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A plan is a proposed or intended method of getting from one set of circumstances to another. They are often used to move from the present situation, towards the achievement of one or more objectives or goals.

Informal or ad-hoc plans are created by individual humans in all of their pursuits. Structured and formal plans, used by multiple people, are more likely to occur in projects, diplomacy, careers, economic development, military campaigns, combat, or in the conduct of other business.

It is common for less formal plans to be created as abstract ideas, and remain in that form as they are maintained and put to use. More formal plans as used for business and military purposes, while initially created with and as an abstract thought, are likely to be written down, drawn up or otherwise stored in a form that is accessible to multiple people across time and space. This allows more reliable collaboration in the execution of the plan.

PlanningEdit

Main article: planning

The term planning implies the working out of sub-components in some degree of detail. Broader-brush enunciations of objectives may qualify as metaphorical roadmaps.

Planning literally just means the creation of a plan; it can be as simple as making a list. It has acquired a technical meaning, however, to cover the area of government legislation and regulations related to the use of resources.

Planning can refer to the planned use of any and all resources, as in the succession of Five-Year Plans through which the government of the Soviet Union sought to develop the country. However, the term is most frequently used in relation to planning for the use of land and related resources, for example in urban planning, transportation planning, and so forth.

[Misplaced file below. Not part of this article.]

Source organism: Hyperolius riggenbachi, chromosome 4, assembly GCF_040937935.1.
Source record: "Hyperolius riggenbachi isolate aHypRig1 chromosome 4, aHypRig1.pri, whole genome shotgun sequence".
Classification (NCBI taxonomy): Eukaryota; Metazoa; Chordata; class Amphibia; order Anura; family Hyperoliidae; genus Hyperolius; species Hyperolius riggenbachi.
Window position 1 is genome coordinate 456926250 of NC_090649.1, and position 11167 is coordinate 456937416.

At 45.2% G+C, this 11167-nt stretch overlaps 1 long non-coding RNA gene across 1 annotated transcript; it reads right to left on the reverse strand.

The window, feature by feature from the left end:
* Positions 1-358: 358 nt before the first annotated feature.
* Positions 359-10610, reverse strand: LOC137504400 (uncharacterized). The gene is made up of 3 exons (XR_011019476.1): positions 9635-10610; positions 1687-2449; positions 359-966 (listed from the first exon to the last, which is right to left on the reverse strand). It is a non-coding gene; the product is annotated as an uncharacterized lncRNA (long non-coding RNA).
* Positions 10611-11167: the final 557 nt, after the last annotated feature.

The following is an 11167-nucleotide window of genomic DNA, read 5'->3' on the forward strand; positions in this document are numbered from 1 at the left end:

Thus, in a governmental context, "planning" without any qualification is most likely to mean the regulation of land use. See also zoning.

QuotationEdit

Plans are of little importance, but planning is essential -- Winston Churchill
Plans are nothing; planning is everything.-- Dwight D. Eisenhower

MethodologyEdit

The discipline of planning has occupied great minds and theoreticians. Concepts such as top-down planning (as opposed to bottom-up planning) reveal similarities with the systems thinking behind the Top-Down Model.

The subject touches such broad fields as psychology, game theory, communications and information theory, which inform the planning methods that people seek to use and refine; as well as logic and science (ie methodological naturalism) which serve as a means of testing different parts of a plan for reliability or consistency.

The specific methods used to create and refine plans depends on who is to make it, who is to put it to use, and what resources are available for the task. The methods used by an individual in their mind or personal organiser, may be very different from the collection of planning techniques found in a corporate board-room, and the planning done by a project manager has different priorities and uses different tools to the planning done by an engineer or industrial designer.

Types of planEdit

In military usage, the grand structured pre-set plans of World War I became the more flexible and less pretentious limited-objective operations of World War II and later.

Economic planning became an important discipline in the Soviet Union and in Japan -- in the Westthe word "planner" may rather evoke images of town planning.



See alsoEdit

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